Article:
Heh... too funny how life sometimes works. 24 years ago, the very first question I had on my very first project was nearly identical. I couldn't get an answer from the instructor that I was taking my one and only SQL training course from and the forum I found way back then (Belution.com... long dead now) also had a lot of similar questions. I even gave MS a call... they all gave me the same technically correct answer of "If you had done things the right way, you wouldn't have any dupes".
The problem was that I didn't create the data... it came in a file and I was the one that had to figure out what the dupes were and delete all but one row of duplicated rows and so their well intended technically correct answer was totally useless to me.
Your problem specifically says "Duplicates two columns and two rows" implying that the data will only ever have two rows for dupes and that there will ALWAYS be two dupes. You shouldn't actually count on that. There could be more than two dupes and you could end up with rows with no dupes.
And, you don't want to have a whole batch of rows get rejected just because 1 row fails some check constraint.
With that in mind, you need to make your code a whole lot more bullet proof so if/when that changes someday, your code will auto-magically handle it all without missing a beat.
With such anomalies in mind, let's add some rows to your original test data (and thank you for posting that!)...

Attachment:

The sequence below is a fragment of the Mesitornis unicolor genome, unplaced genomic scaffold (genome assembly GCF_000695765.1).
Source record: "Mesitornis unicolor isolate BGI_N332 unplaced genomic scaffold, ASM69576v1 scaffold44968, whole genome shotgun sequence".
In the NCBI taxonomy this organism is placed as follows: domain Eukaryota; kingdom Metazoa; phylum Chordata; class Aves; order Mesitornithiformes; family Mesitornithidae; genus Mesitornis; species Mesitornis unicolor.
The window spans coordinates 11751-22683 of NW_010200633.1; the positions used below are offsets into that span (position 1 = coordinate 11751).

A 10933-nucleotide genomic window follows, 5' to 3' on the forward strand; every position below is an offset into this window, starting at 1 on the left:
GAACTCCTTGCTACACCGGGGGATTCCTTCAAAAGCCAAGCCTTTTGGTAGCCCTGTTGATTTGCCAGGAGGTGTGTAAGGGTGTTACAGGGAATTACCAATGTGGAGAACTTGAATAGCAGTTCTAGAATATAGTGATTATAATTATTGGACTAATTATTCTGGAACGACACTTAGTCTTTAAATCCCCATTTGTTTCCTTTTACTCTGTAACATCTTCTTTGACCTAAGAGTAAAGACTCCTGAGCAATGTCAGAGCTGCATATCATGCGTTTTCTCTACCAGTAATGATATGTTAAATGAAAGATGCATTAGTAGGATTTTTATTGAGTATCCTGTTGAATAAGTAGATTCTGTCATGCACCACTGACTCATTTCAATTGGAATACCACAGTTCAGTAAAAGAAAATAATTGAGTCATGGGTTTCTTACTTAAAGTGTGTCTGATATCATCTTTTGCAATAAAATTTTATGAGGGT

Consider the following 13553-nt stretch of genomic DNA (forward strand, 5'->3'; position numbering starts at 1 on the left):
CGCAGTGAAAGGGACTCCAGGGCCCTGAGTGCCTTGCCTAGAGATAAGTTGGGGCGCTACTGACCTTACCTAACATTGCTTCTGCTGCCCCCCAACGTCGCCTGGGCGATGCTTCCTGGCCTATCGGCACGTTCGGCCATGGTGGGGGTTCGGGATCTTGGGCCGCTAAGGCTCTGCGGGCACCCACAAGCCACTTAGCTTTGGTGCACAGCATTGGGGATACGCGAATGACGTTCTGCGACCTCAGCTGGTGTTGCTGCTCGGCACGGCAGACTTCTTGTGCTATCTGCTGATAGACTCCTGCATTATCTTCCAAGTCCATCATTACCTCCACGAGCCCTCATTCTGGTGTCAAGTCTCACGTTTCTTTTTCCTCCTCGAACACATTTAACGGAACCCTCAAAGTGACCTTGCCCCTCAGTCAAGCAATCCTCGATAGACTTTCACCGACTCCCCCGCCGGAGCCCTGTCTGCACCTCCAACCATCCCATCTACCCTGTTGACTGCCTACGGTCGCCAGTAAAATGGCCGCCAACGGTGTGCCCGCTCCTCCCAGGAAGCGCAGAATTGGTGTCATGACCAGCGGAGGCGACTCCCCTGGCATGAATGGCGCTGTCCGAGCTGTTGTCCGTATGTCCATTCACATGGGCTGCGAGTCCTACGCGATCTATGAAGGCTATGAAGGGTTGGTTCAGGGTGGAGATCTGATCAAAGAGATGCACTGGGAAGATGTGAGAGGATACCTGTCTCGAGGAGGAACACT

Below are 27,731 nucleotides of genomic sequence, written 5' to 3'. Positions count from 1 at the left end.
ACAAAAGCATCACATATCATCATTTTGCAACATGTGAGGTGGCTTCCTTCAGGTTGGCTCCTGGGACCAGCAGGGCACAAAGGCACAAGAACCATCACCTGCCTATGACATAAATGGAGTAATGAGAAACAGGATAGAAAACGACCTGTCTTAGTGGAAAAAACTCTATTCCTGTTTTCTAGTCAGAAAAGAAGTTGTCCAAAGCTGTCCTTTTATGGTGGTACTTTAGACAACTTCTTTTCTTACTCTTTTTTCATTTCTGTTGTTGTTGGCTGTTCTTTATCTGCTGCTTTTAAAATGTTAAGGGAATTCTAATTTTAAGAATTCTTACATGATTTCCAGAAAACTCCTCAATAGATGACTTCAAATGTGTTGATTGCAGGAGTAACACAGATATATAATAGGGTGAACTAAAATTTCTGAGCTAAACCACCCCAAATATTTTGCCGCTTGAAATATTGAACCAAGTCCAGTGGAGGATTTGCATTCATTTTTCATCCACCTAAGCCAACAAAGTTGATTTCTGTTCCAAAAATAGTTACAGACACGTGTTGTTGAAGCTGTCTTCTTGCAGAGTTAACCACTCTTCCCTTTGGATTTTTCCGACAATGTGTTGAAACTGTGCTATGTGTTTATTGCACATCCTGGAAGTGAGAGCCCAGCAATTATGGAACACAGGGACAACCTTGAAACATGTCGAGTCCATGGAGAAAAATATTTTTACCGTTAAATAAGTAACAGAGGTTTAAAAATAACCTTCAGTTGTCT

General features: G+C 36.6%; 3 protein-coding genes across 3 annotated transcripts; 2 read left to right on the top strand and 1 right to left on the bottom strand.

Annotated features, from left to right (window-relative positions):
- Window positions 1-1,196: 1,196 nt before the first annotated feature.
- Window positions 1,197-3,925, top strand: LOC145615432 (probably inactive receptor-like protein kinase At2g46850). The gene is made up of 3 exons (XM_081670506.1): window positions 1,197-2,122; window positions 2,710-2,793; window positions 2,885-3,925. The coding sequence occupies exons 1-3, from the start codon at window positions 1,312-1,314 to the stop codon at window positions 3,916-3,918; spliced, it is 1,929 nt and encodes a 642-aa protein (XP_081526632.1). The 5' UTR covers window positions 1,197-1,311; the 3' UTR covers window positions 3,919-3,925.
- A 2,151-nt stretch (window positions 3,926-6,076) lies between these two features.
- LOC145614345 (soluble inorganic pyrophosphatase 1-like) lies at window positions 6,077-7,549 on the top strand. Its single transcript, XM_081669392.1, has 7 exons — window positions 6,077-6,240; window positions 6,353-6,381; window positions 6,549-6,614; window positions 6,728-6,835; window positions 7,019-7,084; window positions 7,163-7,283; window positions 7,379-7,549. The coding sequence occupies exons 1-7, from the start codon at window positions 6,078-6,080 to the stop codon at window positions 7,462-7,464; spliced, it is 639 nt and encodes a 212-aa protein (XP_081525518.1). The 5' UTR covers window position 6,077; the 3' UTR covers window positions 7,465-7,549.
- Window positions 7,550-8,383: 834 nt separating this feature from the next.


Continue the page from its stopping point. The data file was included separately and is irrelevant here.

DROP TABLE IF EXISTS #TEST;
CREATE TABLE #TEST
ID INT NOT NULL
,VAL_A VARCHAR(10) NOT NULL
,VAL_B VARCHAR(10) NOT NULL
INSERT INTO #TEST
(ID, VAL_A, VAL_B)
VALUES (1,1,2),(2,2,1),(3,6,5),(4,5,6) --Original Test Data
,(8,9,1) --No Dupe
SELECT * FROM #TEST
Very fortunately, the code to do the bullet-proofing is the same code to solve your immediate problem with its current limited requirements. Here's the code to solve your problem and future problems. It DOES assume that you want to keep the one duplicate row that has the lowest ID. You can certainly and very easily flip that around to keep the one duplicate row that has the highest but I'm sure you'll have no problem figuring that out if that's what you need to do.
WITH cteSortVal AS
,Dupe# = ROW_NUMBER() OVER (PARTITION BY IIF(VAL_A <= VAL_B, VAL_A, VAL_B)
, IIF(VAL_A <= VAL_B, VAL_B, VAL_A)
ORDER BY ID)
DELETE FROM cteSortVal
WHERE Dupe# > 1
Also notice the trick of deleting from the original CTE, which deletes the rows from the underlying table.